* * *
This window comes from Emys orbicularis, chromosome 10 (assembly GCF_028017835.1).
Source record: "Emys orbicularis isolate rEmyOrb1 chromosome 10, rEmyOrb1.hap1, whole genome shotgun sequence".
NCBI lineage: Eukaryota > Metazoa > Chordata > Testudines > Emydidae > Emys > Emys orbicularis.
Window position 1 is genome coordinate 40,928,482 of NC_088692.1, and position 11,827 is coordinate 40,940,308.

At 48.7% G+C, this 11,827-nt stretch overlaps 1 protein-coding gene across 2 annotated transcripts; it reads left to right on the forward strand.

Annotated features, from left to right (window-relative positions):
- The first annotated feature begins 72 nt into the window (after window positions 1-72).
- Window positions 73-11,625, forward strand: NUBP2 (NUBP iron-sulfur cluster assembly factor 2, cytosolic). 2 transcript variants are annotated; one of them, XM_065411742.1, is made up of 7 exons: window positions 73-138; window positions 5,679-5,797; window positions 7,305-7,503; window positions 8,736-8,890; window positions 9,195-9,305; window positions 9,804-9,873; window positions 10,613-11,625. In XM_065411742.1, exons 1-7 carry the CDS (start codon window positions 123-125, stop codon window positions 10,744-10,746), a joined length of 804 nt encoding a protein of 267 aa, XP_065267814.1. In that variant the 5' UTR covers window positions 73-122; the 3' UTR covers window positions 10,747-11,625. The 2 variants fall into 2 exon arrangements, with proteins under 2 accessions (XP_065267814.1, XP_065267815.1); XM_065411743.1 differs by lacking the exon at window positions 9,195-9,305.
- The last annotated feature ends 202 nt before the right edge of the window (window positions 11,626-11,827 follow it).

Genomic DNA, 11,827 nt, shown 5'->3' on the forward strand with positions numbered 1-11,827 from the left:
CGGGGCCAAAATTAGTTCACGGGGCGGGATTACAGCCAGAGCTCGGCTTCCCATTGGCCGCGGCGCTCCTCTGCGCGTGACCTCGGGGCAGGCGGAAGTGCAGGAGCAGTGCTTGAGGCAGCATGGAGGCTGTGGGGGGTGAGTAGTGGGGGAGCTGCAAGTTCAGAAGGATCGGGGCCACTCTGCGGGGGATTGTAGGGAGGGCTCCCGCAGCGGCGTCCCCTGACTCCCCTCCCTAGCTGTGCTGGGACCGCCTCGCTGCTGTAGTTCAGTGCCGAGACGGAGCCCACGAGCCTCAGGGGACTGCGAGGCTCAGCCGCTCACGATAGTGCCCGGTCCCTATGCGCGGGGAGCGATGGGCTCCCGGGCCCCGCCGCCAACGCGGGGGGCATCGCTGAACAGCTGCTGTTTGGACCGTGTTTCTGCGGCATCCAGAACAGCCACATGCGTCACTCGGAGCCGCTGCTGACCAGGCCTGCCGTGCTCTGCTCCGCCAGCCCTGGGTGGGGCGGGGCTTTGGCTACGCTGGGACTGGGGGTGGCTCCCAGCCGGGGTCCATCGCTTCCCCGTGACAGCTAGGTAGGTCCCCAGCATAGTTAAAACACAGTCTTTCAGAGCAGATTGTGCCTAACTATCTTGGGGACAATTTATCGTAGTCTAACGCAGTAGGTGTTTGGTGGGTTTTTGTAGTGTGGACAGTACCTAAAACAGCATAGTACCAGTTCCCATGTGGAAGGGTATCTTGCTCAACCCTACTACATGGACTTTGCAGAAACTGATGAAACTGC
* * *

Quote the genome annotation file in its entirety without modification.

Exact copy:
This window comes from Emys orbicularis, chromosome 10 (assembly GCF_028017835.1).
Source record: "Emys orbicularis isolate rEmyOrb1 chromosome 10, rEmyOrb1.hap1, whole genome shotgun sequence".
NCBI lineage: Eukaryota > Metazoa > Chordata > Testudines > Emydidae > Emys > Emys orbicularis.
Window position 1 is genome coordinate 40,928,482 of NC_088692.1, and position 11,827 is coordinate 40,940,308.

At 48.7% G+C, this 11,827-nt stretch overlaps 1 protein-coding gene across 2 annotated transcripts; it reads left to right on the forward strand.

Annotated features, from left to right (window-relative positions):
- The first annotated feature begins 72 nt into the window (after window positions 1-72).
- Window positions 73-11,625, forward strand: NUBP2 (NUBP iron-sulfur cluster assembly factor 2, cytosolic). 2 transcript variants are annotated; one of them, XM_065411742.1, is made up of 7 exons: window positions 73-138; window positions 5,679-5,797; window positions 7,305-7,503; window positions 8,736-8,890; window positions 9,195-9,305; window positions 9,804-9,873; window positions 10,613-11,625. In XM_065411742.1, exons 1-7 carry the CDS (start codon window positions 123-125, stop codon window positions 10,744-10,746), a joined length of 804 nt encoding a protein of 267 aa, XP_065267814.1. In that variant the 5' UTR covers window positions 73-122; the 3' UTR covers window positions 10,747-11,625. The 2 variants fall into 2 exon arrangements, with proteins under 2 accessions (XP_065267814.1, XP_065267815.1); XM_065411743.1 differs by lacking the exon at window positions 9,195-9,305.
- The last annotated feature ends 202 nt before the right edge of the window (window positions 11,626-11,827 follow it).

Genomic DNA, 11,827 nt, shown 5'->3' on the forward strand with positions numbered 1-11,827 from the left:
CGGGGCCAAAATTAGTTCACGGGGCGGGATTACAGCCAGAGCTCGGCTTCCCATTGGCCGCGGCGCTCCTCTGCGCGTGACCTCGGGGCAGGCGGAAGTGCAGGAGCAGTGCTTGAGGCAGCATGGAGGCTGTGGGGGGTGAGTAGTGGGGGAGCTGCAAGTTCAGAAGGATCGGGGCCACTCTGCGGGGGATTGTAGGGAGGGCTCCCGCAGCGGCGTCCCCTGACTCCCCTCCCTAGCTGTGCTGGGACCGCCTCGCTGCTGTAGTTCAGTGCCGAGACGGAGCCCACGAGCCTCAGGGGACTGCGAGGCTCAGCCGCTCACGATAGTGCCCGGTCCCTATGCGCGGGGAGCGATGGGCTCCCGGGCCCCGCCGCCAACGCGGGGGGCATCGCTGAACAGCTGCTGTTTGGACCGTGTTTCTGCGGCATCCAGAACAGCCACATGCGTCACTCGGAGCCGCTGCTGACCAGGCCTGCCGTGCTCTGCTCCGCCAGCCCTGGGTGGGGCGGGGCTTTGGCTACGCTGGGACTGGGGGTGGCTCCCAGCCGGGGTCCATCGCTTCCCCGTGACAGCTAGGTAGGTCCCCAGCATAGTTAAAACACAGTCTTTCAGAGCAGATTGTGCCTAACTATCTTGGGGACAATTTATCGTAGTCTAACGCAGTAGGTGTTTGGTGGGTTTTTGTAGTGTGGACAGTACCTAAAACAGCATAGTACCAGTTCCCATGTGGAAGGGTATCTTGCTCAACCCTACTACATGGACTTTGCAGAAACTGATGAAACTGC